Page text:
I want to say that’s when she heard her demo for “I Love Rock ‘n’ Roll” or something, but I don’t know what she’s listening to. I wonder if she’d even know now. I love photographs that show a place in time, where you can look at a photo and know when it was. If you didn’t have that tape recorder and the headphones, you wouldn’t know it was 1980. The wine bottle and ashtray look the same as they do now, but the Walkman is very 1980s. Even the tour-bus lounges look the same. And then there’s that expression. You want to know what she’s listening to.
I started working with her in 1980 when she was doing a bunch of shows, and I took this in New York. She was just going solo from the Runaways. I used to love the Runaways, and to have access to Joan was great. She was probably like 21 or 22 there.
Van Halen (1980)
I had shot a bunch of shows of theirs, and I knew what part of the song David Lee Roth would do this jump. So I would watch him, and when I saw him get up on the back of the drum riser, I tried to get the shot. You only get one chance to get that perfect shot. With this one, I had to use a flash to stop the motion, and I had to prejudge the focus because I never used automatic focus, and it’s hard when they’re moving. I wanted to get more Eddie [Van Halen] in there, but you gotta go with what you can. I think it’s kind of cool to get a little bit of Eddie screaming. But with Dave, I don’t even know how he got up there that high. He just jumped off. It was almost like he had a trampoline, but he didn’t have one. It was amazing.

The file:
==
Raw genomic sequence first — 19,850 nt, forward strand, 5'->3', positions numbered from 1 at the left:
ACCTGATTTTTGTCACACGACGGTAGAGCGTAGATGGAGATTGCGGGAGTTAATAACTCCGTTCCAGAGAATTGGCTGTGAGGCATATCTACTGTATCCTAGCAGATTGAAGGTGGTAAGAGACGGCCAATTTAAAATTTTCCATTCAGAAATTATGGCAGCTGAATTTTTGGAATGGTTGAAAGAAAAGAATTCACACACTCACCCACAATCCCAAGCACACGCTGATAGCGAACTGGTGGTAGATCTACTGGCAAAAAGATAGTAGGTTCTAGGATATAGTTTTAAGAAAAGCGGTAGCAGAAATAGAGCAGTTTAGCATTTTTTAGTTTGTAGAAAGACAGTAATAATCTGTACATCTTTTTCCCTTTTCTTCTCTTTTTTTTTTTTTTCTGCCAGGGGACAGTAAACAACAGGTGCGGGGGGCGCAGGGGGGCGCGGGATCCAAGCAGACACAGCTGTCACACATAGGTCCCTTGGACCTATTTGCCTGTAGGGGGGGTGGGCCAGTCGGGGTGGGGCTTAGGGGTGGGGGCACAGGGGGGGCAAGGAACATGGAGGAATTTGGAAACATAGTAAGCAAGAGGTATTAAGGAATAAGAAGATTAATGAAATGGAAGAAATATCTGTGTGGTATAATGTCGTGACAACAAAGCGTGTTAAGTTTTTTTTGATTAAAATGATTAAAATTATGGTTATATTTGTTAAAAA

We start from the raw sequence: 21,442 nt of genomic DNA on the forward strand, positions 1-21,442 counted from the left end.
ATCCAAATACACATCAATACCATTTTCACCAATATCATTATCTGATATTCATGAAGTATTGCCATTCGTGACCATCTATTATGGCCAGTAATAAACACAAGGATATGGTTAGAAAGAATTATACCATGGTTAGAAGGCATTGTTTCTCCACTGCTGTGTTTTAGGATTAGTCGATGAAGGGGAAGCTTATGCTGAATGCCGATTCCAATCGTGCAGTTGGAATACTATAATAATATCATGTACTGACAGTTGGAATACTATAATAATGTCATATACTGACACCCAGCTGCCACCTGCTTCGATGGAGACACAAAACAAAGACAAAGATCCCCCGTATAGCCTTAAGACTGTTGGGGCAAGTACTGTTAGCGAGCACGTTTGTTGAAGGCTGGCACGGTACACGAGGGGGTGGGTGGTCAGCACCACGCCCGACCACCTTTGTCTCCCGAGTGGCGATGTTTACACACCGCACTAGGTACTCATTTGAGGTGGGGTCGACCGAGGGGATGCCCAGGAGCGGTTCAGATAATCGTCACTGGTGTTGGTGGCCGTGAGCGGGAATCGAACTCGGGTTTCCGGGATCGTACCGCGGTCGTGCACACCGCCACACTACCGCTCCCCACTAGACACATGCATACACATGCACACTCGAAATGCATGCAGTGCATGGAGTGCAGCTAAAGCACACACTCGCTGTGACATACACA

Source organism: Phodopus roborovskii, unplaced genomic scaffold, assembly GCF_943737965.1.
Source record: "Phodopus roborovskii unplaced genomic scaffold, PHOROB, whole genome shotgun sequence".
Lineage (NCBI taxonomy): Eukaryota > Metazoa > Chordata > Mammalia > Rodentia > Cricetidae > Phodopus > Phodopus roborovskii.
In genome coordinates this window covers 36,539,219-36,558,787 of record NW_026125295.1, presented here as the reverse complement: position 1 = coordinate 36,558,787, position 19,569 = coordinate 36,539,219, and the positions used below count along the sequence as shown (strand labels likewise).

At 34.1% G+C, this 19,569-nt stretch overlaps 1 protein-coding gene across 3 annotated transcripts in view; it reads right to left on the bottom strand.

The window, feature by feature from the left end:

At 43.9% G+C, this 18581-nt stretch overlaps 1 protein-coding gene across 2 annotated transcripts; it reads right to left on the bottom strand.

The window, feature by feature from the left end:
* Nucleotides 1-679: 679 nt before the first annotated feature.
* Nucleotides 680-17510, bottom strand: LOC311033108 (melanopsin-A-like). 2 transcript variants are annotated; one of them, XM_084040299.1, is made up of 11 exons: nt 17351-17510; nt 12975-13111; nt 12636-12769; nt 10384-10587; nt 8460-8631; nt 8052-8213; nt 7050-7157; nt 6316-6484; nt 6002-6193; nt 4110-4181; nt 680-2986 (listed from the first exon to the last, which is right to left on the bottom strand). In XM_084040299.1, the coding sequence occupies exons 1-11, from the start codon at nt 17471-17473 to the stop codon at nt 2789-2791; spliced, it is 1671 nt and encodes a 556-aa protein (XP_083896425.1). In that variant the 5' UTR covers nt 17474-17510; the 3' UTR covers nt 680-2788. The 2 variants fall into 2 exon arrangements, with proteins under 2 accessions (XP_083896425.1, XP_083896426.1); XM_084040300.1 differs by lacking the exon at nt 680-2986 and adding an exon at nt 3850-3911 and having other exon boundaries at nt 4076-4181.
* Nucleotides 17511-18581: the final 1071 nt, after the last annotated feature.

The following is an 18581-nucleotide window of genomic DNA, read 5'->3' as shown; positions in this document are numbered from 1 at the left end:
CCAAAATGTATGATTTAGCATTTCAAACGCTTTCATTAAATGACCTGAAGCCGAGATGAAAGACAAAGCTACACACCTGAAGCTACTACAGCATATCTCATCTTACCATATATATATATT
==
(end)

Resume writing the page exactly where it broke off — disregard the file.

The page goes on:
It was always just a party touring with them. They used to give me passes to give to the girls. I remember, Dave would put your initials on the pass, and if the girl he ended up with had your initials on it, you’d get a bonus. I don’t even know how much that was. I definitely gave out some passes, but I never collected.
Ozzy Osbourne Shoots Mark Weiss (1981)
This was after a long day after our first shoot together in 1981. He literally gave me the jacket off his back and I gave him my camera. A little role reversal. It was a sign of fun times ahead and that it was.
AC/DC’s Angus Young (1983)
This is minutes before the show [at Hollywood Florida’s Hollywood Sportatorium] and we did it for a magazine cover. I set up a backdrop and he was just, you know, having a cigarette. For the final touch, I said, “Put your hand there [in your coat].” I don’t think he knew why I wanted to put the hand there, but I wanted it because it was kind of a Napoleon reference and then he stuck his hand up. He just has that quirky look about him, since he dressed like a school kid.